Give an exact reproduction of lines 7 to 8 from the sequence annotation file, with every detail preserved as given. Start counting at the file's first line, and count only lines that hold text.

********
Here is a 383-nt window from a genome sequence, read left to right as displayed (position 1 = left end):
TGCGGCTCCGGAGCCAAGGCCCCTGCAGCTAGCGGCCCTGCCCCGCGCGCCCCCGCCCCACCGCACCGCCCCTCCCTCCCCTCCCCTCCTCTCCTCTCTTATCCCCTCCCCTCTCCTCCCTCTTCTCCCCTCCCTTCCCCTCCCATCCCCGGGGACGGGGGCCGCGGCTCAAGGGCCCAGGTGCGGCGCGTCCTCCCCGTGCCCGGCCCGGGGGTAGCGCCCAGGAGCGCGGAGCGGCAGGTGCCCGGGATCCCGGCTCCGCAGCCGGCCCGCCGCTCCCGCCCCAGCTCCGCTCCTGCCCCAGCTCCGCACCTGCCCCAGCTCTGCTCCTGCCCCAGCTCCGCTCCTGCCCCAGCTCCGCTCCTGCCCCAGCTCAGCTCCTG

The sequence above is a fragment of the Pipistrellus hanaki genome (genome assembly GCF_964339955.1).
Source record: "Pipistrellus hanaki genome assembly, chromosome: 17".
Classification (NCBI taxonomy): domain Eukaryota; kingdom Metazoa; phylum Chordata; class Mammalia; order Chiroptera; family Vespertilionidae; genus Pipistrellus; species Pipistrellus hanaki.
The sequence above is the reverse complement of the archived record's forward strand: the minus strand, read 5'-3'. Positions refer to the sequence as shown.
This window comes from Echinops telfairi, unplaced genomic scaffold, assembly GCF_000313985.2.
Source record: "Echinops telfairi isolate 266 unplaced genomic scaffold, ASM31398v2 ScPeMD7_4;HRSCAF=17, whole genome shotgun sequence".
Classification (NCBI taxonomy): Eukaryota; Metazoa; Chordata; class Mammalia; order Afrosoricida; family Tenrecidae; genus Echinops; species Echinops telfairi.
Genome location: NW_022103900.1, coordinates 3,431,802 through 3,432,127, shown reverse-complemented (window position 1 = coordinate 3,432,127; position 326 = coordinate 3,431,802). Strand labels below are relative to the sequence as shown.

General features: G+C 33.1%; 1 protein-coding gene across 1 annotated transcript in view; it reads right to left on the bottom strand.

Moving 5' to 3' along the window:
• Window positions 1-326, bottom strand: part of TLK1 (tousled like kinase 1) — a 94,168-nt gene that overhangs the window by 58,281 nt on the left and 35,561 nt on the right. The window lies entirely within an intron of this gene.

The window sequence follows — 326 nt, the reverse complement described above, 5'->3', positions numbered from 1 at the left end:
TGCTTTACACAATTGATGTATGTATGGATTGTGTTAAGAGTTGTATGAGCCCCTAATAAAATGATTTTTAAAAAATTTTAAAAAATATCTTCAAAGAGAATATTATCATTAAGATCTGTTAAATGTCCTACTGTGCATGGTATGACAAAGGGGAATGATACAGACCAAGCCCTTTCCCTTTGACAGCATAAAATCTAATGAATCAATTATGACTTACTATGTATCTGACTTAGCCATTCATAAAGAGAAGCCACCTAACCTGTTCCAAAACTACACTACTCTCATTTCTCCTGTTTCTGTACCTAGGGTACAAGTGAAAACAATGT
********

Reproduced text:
This window comes from Echinops telfairi, unplaced genomic scaffold, assembly GCF_000313985.2.
Source record: "Echinops telfairi isolate 266 unplaced genomic scaffold, ASM31398v2 ScPeMD7_4;HRSCAF=17, whole genome shotgun sequence".